Labour Migration

Communicating on labour migration in Jordan: training for senior journalists

Recognizing the important role of journalists and the media in improving public perceptions of migrant workers through balanced and evidence-based reporting on labour migration, the FAIRWAY Programme held a two-day webinar training on labour migration reporting for 16 professional journalists and representatives of Jordanian human rights associations.

Facilitated through Zoom, the webinar training was moderated by Rania Sarairah, a journalist specialized in human rights coverage, and attended by a wide range of journalists from different local media and news outlets. The webinar focused on the importance of the role of the media in promoting a balanced public understanding of migration, and rights-based language and reporting styles when reporting on migrant workers.

During the first day, journalists discussed ethical reporting on migration issues and the significant role of journalists in the storytelling of migrant workers’ journeys. Journalists also discussed the tone and language used to address migration issues in local media outlets and key actors responsible in changing the reporting style, as well as the prevention of hate and discriminatory speech against migrant workers.

The webinar also drew on the experience of Salaheddine Lemaizi, a Moroccan independent journalist and chairperson of the Moroccan Network of Migration Journalists (RMJM), in covering reports on labour migration issues in Moroccan and international media outlets.
On the second day of the training Charles Autheman, an independent consultant who supported the development of the ILO media toolkit on forced labour and fair recruitment, shared suggestions on key priorities when reporting on labour migration issues, including protecting the identity of migrants, validating information, maintaining a balanced tone and avoiding stereotyping.  

The participants talked in depth about challenges they face while reporting on migration and human rights issues such as difficulty in accessing information, and included practical suggestions and a ‘walkthrough’ on how to develop an evidence-based article on migration issues.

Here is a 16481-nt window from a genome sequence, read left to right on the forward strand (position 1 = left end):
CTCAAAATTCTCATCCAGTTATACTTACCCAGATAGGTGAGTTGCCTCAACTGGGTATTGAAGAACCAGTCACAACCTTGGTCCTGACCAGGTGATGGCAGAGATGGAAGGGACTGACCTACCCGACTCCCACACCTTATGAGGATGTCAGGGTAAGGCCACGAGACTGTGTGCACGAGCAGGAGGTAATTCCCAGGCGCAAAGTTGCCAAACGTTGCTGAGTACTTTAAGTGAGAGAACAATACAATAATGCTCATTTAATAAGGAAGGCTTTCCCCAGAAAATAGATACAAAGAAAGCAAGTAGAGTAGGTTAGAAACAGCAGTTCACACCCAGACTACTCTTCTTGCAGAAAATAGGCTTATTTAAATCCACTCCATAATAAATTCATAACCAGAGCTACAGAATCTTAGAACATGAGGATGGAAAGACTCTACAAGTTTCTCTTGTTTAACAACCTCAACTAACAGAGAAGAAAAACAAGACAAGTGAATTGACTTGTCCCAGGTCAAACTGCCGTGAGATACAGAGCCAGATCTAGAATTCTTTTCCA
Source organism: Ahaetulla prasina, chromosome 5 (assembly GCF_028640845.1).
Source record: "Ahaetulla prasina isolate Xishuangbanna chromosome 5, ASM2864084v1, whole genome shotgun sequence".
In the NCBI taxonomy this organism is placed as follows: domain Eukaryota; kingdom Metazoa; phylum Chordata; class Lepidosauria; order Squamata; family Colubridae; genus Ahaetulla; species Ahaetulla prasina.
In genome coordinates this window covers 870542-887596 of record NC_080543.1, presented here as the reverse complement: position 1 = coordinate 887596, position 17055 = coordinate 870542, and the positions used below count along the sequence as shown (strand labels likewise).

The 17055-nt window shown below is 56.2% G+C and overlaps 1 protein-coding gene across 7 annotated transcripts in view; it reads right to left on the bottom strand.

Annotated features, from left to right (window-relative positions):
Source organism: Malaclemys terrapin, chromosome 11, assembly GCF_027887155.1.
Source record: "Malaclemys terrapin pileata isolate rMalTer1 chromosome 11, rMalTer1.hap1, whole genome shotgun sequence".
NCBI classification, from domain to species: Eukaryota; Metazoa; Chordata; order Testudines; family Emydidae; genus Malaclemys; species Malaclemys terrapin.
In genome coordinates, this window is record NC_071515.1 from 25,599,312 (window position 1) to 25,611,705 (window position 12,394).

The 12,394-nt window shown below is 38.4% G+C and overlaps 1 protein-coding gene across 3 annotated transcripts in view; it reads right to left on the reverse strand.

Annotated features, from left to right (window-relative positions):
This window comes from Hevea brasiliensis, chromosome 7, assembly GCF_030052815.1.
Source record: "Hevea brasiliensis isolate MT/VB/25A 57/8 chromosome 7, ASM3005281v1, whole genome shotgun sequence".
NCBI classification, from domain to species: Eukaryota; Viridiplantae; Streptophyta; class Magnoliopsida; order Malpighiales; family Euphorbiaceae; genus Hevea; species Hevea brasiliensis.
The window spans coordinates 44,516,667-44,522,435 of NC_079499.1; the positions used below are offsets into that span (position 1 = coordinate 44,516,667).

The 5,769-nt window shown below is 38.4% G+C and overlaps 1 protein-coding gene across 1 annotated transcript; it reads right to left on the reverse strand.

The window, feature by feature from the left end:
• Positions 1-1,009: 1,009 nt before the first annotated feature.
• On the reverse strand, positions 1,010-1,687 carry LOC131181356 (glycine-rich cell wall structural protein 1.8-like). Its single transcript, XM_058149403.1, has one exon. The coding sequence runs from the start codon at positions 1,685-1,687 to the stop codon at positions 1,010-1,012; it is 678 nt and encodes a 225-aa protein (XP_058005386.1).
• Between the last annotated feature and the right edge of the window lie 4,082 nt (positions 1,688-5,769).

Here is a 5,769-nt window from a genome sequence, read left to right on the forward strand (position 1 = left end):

‘The pilot training provided an opportunity to broadly discuss ethical guidelines in journalism in a fast-paced digital era’, underscored Rania Sarairah, the training facilitator. ‘Change in the local media will be achieved through building the capacities of journalists in a competent media ecosystem which will enable them to investigate and develop objective media reports on migration and human rights issues.’

One of the participants, Muna Abu Hamour, an investigative journalist at Al Ghad Newspaper commented that ‘bringing together journalists and representatives from local human rights associations in the training enriched the discussions a lot... I mainly work on human rights issues but rarely covered labour migration reports. The migration reporting guidelines made me better understand what to look for and how to address labour migration issues in the future.’

The training was based on earlier activities by the FAIRWAY Programme, including the development of an Arabic glossary of terms relating to migration, newsrooms visits and journalist training. In March 2021, the ILO published an information brief that examines how Arabic-language media in Jordan and Kuwait report on migrant workers. Based on a media monitoring research in 2019, 91 per cent of opinion articles in Jordan are negative in tone, while the remaining 9 per cent are neutral. These articles predominantly oppose the migration of workers to Jordan, seeking to sway Jordanian opinion on issues pertaining to legislation, access to the labour market or unemployment.